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Olsen EO, O'Donnell J, Mattson CL, Schier JG, Wilson N. MMWR Morb. Mortal. Wkly. Rep. 2019; 68(14): 326-327.


Division of Unintentional Injury Prevention, National Center for Injury Prevention and Control, CDC.


(Copyright © 2019, (in public domain), Publisher U.S. Centers for Disease Control and Prevention)






Kratom (Mitragyna speciosa), a plant native to Southeast Asia, contains the alkaloid mitragynine, which can produce stimulant effects in low doses and some opioid-like effects at higher doses when consumed. Use of kratom has recently increased in popularity in the United States, where it is usually marketed as a dietary or herbal supplement. Some studies suggest kratom has potential for dependence and abuse. As of April 2019, kratom was not scheduled as a controlled substance. However, since 2012, the Food and Drug Administration has taken a number of actions related to kratom, and in November 2017 issued a public health advisory; in addition, the Drug Enforcement Administration has identified kratom as a drug of concern. During 2011–2017, the national poison center reporting database documented 1,807 calls concerning reported exposure to kratom. To assess the impact of kratom, CDC analyzed data from the State Unintentional Drug Overdose Reporting System (SUDORS).

CDC funds 32 states and the District of Columbia to abstract into SUDORS detailed data on unintentional and undetermined intent opioid overdose deaths from death certificates and medical examiner and coroner reports, including postmortem toxicology results. Although kratom is not an opioid, overdose deaths involving kratom (including nonopioid overdose deaths) are included in SUDORS. Although postmortem toxicology testing varies in scope among medical examiners and coroners, SUDORS records all substances detected on postmortem toxicology testing, along with overdose-specific circumstances. CDC analyzed overdose deaths in which kratom was detected on postmortem toxicology testing and deaths in which kratom was determined by a medical examiner or coroner to be a cause of death in 11 states during July 2016–June 2017 and in 27 states during July–December 2017.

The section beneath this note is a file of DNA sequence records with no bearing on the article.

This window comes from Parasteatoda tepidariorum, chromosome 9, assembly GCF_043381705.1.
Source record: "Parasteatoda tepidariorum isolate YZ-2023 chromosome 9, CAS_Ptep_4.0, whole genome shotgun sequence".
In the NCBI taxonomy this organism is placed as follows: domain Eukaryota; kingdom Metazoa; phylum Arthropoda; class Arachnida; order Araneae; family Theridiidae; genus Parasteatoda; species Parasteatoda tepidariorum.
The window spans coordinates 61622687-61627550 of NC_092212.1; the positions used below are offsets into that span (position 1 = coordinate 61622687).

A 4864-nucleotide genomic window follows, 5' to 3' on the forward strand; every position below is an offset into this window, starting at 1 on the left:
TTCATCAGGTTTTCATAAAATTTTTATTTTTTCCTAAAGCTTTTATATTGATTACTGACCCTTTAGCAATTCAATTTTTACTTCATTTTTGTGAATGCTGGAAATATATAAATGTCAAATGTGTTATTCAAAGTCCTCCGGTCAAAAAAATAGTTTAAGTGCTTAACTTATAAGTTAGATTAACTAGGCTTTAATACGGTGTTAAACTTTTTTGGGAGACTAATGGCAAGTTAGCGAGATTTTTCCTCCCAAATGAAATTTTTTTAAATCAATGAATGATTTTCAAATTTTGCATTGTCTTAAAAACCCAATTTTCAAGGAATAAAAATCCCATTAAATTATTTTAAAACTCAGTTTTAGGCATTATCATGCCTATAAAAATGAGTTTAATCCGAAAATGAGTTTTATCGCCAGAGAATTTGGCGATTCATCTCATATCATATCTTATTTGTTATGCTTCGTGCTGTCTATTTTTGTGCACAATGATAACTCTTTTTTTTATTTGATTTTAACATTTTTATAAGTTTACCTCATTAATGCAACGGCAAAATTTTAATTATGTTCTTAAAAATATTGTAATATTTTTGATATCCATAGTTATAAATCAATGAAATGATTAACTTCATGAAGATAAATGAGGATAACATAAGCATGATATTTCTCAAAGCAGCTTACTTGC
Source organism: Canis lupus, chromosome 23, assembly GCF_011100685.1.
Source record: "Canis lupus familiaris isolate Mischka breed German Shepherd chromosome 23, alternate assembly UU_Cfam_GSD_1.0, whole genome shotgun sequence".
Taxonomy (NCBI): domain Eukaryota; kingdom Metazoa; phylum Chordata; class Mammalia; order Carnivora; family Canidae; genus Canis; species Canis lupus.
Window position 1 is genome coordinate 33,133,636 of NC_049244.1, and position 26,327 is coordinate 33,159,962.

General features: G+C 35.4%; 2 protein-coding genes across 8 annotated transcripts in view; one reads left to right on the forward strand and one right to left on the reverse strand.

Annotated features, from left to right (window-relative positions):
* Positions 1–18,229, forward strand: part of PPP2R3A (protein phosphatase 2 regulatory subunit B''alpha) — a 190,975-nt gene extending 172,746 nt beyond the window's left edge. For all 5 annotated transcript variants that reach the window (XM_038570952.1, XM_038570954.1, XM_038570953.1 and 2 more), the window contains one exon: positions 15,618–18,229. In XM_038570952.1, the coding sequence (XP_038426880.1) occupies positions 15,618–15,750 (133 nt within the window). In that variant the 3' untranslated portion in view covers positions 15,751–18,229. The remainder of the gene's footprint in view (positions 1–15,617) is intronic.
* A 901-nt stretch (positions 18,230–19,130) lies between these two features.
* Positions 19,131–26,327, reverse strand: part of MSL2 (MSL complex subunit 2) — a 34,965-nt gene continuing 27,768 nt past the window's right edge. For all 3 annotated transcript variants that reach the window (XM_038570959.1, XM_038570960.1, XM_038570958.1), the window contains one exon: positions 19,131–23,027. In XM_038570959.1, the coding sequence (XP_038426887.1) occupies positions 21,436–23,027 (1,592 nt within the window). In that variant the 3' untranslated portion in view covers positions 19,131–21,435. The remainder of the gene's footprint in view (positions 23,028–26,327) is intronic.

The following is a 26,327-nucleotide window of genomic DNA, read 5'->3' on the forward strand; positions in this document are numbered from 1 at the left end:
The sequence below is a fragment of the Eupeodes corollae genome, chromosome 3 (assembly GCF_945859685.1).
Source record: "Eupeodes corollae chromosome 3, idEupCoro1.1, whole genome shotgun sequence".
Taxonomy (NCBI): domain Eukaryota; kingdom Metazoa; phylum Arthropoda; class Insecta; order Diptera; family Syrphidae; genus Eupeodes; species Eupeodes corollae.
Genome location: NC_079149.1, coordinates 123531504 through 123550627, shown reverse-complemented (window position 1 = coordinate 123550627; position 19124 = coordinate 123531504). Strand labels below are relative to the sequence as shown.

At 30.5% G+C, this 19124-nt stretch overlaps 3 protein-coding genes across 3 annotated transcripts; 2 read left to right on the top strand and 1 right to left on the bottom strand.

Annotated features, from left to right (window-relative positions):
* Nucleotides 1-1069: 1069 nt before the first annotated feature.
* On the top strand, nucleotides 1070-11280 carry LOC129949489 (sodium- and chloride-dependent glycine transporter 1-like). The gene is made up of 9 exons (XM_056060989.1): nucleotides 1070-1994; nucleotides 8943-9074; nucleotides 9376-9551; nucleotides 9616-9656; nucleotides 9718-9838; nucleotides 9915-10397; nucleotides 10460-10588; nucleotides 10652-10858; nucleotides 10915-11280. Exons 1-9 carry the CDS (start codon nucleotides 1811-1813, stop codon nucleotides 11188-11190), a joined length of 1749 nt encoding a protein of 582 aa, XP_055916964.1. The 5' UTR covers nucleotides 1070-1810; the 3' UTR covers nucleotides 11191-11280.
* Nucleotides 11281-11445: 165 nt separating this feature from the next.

Data on 27,338 overdose deaths that occurred during July 2016–December 2017 were entered into SUDORS, and 152 (0.56%) of these decedents tested positive for kratom on postmortem toxicology (kratom-positive). Postmortem toxicology testing protocols were not documented and varied among and within states. Kratom was determined to be a cause of death (i.e., kratom-involved) by a medical examiner or coroner for 91 (59.9%) of the 152 kratom-positive decedents, including seven for whom kratom was the only substance to test positive on postmortem toxicology, although the presence of additional substances cannot be ruled out.

In approximately 80% of kratom-positive and kratom-involved deaths in this analysis, the decedents had a history of substance misuse, and approximately 90% had no evidence that they were currently receiving medically supervised treatment for pain. Postmortem toxicology testing detected multiple substances for almost all decedents. Fentanyl and fentanyl analogs were the most frequently identified co-occurring substances; any fentanyl was listed as a cause of death for 65.1% of kratom-positive decedents and 56.0% of kratom-involved decedents. Heroin was the second most frequent substance listed as a cause of death (32.9% of kratom-positive decedents), followed by benzodiazepines (22.4%), prescription opioids (19.7%), and cocaine (18.4%).

Kratom-positive deaths accounted for <1% of all SUDORS overdose deaths during July 2016–December 2017. Identification of kratom is method-dependent (5); therefore, these data might underestimate the number of kratom-positive deaths, although the extent cannot be determined. However, because SUDORS records results of jurisdiction-specific postmortem toxicology testing, as well as overdose-specific circumstances, it is possible to ascertain that kratom was present primarily in deaths that occurred as a result of overdoses related to substance misuse and that kratom was most often detected in combination with multiple other substances ...

Language: en


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